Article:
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New local authority school finance regulations

December 13th, 2013 by Thomas Ogg

The School and Early Years Finance (England) Regulations 2013/3104 will come into force on 1 January 2014.  They concern the funding arrangements made by local authorities for maintained schools and early years provision in England for the financial year 2014-15.

The 2013 Regulations largely reflect the provisions of the 2012 version of the regulations. The system, broadly, is that the Department for Education allocates a Dedicated Schools Grant to local authorities, before local authorities distribute funding to maintained schools through a locally determined formula. Note, however, that the Explanatory Memorandum to the 2013 Regulations suggests that a consultation is expected to begin shortly on proposals for reforms to the funding system which could be introduced in 2015-16.

The noteworthy provisions of the 2013 Regulations are:

  • the minimum funding per pupil in a local authority’s funding formula must is £2,000 per primary pupil and £3,000 per secondary pupil (regulation 13(5));
  • there is a threshold of £6,000 below which schools are required to meet the additional costs of pupils with special educational needs (SEN) from their own budgets (regulation 11(3));
  • special schools must receive at least £10,000 per pupil from 1 August 2014 (regulation 14(2)), although places reserved for children with SEN do not count towards a mainstream school’s pupil numbers for the purpose of calculating its budget through the local funding formula;
  • a local authority may now take account of the sparseness of schools in its area in its funding formula (see paragraphs 14 and 15 of Schedule 3). There are also changes to the way that local authorities may take account of prior attainment, and the number of looked after pupils;

The regulations also have the effect of removing the ability of local authorities to reduce the funding for early education providers in the private, voluntary and independent sectors who admit children above a limit previously agreed with the local authority. According to the Explanatory Memorandum, this is to promote parental choice.

Thomas Ogg

Update – exclusions; LA interventions; missing education; and there’s no such thing as a free lunch…

December 9th, 2013 by Rachel Kamm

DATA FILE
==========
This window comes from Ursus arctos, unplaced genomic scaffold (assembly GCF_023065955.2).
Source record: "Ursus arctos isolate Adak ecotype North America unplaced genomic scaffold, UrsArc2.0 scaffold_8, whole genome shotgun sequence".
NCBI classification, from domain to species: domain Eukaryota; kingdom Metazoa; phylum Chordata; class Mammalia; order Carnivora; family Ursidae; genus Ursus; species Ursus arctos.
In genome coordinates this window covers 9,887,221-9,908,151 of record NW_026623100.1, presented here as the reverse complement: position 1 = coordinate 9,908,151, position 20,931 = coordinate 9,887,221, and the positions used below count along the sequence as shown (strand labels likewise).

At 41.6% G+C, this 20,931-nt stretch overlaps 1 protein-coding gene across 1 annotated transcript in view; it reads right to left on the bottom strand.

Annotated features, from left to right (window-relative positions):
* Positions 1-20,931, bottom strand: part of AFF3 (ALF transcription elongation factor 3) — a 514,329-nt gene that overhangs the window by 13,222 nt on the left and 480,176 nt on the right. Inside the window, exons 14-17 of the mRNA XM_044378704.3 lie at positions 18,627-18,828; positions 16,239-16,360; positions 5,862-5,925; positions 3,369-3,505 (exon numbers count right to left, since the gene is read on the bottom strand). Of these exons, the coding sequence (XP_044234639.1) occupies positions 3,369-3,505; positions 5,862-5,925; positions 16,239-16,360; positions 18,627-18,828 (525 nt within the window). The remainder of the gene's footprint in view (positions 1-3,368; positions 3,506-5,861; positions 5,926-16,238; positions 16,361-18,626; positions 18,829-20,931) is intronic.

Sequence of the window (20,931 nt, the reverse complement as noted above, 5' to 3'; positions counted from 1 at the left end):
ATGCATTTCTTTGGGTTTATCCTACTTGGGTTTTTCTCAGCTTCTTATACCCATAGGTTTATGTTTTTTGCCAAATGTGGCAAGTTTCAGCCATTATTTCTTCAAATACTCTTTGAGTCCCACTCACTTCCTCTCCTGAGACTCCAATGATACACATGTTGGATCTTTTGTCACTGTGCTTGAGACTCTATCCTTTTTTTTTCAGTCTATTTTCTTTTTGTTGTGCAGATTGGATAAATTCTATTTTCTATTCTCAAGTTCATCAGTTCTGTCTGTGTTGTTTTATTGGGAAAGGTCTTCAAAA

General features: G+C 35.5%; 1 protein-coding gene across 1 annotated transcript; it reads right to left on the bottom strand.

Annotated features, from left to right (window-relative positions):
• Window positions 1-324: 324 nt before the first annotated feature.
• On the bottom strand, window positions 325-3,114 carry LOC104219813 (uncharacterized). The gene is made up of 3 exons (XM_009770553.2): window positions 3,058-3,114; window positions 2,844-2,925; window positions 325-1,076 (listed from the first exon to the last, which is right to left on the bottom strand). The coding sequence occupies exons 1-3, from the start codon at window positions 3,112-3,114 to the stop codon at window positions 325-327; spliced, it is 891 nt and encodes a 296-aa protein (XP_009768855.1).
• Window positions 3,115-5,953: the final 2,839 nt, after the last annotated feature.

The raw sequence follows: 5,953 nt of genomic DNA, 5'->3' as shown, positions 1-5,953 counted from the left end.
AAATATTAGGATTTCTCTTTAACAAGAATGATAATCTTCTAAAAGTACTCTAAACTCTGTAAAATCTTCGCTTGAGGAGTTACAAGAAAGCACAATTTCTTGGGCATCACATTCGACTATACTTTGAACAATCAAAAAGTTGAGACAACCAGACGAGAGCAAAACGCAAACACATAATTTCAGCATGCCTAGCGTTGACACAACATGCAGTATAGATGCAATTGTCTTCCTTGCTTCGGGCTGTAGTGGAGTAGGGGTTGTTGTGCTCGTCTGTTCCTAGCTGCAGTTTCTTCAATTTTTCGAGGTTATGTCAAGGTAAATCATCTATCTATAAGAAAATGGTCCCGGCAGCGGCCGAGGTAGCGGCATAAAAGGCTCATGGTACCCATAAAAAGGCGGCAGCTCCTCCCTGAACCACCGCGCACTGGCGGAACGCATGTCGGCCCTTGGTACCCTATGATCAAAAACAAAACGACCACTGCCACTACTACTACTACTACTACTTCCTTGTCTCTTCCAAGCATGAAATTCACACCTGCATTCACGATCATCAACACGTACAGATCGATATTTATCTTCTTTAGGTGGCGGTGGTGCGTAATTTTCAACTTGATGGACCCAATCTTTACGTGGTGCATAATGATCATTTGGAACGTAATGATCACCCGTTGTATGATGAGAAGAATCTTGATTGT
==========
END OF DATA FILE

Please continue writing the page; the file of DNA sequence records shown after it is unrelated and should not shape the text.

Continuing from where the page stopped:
This post picks up on two recent education cases, the Ofsted report on children missing education and funding arrangements for free school meals.

Local authority powers of intervention

In Governing Body of Uplands School v Leicester City Council (29 November 2013, judgment not yet available), Mrs Justice Thirlwall dismissed all but one ground of an application for judicial review of the Council’s exercise of intervention powers under section 60 of the School Standards and Framework Act 1998. This is the first case considering the interpretation and application of those powers.

The heart of challenge concerned the lawfulness of a requirement in the warning notice that the Governing Body “engage and communicate” with the Council. The Court held that: (1) this constituted “action” for the purposes of section 60(4)(b) of the 2006 Act; (2) as a matter of statutory construction, it was not necessary for the warning notice itself to identify any earlier failure to engage and communicate; (3) the requirement was clear on its face and in its context, and the Council had provided clarification of what was required.

The Council was entitled to require the Governing Body to take action during the compliance period. Its decision that the Governing Body had failed to comply with the requirement could not be said to be irrational. On the facts of the case, for the purpose of section 60(1)(e), the Council had provided “reasonable notice” of its intention to suspend the delegated budget.

Lastly, Thirlwall J held that the Council’s decision to suspend the headteacher was unlawful. The Council had failed to comply with its clear and unambiguous promise to seek to engage with the Governing Body before taking that step. However, the court held that any such engagement would have made no difference and for that reason declined to make any order.